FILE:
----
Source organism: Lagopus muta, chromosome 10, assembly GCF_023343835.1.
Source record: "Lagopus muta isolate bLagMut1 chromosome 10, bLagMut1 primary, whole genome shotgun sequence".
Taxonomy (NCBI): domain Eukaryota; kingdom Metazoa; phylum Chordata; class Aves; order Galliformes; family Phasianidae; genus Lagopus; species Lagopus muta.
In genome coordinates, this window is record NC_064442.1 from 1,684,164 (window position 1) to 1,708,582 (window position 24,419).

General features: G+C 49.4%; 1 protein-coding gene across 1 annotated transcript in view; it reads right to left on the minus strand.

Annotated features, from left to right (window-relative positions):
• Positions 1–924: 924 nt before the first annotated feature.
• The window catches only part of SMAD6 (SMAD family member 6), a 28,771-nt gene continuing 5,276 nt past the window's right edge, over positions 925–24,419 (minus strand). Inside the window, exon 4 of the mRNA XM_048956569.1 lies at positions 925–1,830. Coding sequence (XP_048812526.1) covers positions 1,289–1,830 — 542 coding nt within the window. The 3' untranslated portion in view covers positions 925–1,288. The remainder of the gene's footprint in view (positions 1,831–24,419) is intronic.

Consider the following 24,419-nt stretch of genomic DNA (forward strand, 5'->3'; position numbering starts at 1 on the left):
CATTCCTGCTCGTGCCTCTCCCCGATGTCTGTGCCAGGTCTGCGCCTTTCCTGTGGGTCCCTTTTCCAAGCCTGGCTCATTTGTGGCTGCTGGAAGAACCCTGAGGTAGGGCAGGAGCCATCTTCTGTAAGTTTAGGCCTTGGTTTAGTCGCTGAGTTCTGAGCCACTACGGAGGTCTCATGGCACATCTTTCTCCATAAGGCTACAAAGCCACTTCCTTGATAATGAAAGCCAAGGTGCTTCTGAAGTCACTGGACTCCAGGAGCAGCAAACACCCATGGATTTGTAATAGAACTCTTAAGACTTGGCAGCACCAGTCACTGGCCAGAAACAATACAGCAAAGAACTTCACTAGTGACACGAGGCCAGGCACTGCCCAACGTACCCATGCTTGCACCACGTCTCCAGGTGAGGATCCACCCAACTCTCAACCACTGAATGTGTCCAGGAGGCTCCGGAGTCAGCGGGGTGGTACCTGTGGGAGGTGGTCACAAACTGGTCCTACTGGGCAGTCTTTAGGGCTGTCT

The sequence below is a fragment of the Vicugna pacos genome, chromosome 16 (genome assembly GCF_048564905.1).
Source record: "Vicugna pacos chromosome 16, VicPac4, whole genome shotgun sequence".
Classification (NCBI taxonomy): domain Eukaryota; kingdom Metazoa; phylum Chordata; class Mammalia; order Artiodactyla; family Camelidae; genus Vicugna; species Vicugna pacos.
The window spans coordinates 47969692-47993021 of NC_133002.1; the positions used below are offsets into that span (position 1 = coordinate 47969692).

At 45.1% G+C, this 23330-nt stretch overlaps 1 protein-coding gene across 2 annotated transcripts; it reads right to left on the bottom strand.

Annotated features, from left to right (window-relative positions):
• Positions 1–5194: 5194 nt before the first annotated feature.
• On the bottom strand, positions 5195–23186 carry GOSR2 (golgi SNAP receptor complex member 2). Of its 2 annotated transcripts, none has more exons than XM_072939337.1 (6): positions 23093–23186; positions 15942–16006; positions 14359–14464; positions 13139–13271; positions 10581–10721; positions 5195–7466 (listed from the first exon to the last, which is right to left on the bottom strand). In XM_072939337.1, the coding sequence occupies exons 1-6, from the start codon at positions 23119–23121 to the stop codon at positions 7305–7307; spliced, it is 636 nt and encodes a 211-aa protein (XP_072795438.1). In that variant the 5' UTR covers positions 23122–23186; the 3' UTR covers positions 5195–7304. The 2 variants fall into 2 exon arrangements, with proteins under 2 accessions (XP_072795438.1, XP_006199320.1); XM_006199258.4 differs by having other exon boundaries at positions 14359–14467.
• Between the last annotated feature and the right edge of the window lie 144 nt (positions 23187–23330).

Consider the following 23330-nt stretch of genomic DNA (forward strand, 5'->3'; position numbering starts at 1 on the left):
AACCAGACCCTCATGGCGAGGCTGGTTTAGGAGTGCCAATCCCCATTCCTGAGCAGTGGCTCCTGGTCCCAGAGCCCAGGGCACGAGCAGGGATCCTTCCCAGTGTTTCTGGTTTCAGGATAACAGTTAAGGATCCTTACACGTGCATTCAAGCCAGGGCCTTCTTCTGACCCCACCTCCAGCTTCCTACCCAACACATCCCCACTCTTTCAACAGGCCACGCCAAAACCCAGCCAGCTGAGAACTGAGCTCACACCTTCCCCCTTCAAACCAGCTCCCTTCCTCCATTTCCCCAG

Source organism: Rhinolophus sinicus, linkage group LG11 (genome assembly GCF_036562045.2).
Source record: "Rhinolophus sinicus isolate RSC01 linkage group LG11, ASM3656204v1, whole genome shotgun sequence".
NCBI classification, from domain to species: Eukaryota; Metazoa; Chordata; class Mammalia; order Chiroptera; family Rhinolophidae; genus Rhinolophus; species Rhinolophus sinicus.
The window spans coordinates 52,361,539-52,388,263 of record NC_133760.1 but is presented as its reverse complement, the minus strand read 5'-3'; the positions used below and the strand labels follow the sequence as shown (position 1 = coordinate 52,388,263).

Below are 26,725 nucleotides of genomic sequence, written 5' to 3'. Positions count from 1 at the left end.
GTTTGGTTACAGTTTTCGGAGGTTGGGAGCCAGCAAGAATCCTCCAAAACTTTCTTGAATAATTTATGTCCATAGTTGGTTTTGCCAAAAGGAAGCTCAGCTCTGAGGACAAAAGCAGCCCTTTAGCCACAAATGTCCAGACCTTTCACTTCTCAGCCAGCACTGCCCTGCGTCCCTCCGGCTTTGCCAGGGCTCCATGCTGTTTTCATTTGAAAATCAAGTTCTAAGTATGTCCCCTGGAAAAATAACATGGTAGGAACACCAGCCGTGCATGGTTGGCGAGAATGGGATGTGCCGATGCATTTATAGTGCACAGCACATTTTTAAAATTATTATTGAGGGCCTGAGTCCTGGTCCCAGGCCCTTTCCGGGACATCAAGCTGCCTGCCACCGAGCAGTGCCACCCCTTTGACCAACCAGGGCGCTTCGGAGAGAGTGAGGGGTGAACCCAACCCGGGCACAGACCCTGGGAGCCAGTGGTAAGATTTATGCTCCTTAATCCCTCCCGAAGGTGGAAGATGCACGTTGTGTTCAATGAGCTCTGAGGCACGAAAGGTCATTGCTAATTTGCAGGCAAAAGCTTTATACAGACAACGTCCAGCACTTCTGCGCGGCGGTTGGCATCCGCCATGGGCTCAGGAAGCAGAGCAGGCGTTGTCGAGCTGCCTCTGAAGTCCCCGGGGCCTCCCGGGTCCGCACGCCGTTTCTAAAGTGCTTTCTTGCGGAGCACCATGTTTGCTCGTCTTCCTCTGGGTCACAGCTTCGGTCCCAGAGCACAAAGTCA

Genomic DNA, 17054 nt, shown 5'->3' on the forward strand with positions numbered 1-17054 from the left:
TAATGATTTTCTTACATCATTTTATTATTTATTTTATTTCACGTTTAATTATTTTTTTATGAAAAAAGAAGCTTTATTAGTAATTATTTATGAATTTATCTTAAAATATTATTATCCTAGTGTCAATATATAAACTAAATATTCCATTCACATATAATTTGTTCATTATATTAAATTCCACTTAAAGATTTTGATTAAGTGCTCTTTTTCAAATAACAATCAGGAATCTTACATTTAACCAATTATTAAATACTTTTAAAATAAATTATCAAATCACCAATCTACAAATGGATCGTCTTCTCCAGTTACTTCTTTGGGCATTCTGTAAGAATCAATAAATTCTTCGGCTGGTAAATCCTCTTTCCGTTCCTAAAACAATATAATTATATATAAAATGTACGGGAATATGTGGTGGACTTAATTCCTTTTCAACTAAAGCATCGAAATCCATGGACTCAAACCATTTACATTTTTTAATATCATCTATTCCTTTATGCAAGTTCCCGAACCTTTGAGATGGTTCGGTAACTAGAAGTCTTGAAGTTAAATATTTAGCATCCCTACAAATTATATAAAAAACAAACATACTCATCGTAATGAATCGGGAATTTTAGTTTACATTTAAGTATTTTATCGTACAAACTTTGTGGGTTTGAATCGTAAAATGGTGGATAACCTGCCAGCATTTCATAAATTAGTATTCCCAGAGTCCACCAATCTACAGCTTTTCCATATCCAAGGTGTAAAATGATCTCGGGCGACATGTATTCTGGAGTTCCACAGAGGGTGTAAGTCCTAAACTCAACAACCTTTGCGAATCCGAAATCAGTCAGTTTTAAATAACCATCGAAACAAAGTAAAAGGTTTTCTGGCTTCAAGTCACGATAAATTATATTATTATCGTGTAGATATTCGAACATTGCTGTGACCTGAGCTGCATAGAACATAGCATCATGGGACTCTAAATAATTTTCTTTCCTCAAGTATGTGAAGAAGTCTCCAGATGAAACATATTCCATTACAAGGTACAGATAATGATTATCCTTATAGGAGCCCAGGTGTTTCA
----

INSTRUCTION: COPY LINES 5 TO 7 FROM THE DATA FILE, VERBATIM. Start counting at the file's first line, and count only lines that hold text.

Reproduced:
General features: G+C 49.4%; 1 protein-coding gene across 1 annotated transcript in view; it reads right to left on the minus strand.

Annotated features, from left to right (window-relative positions):
• Positions 1–924: 924 nt before the first annotated feature.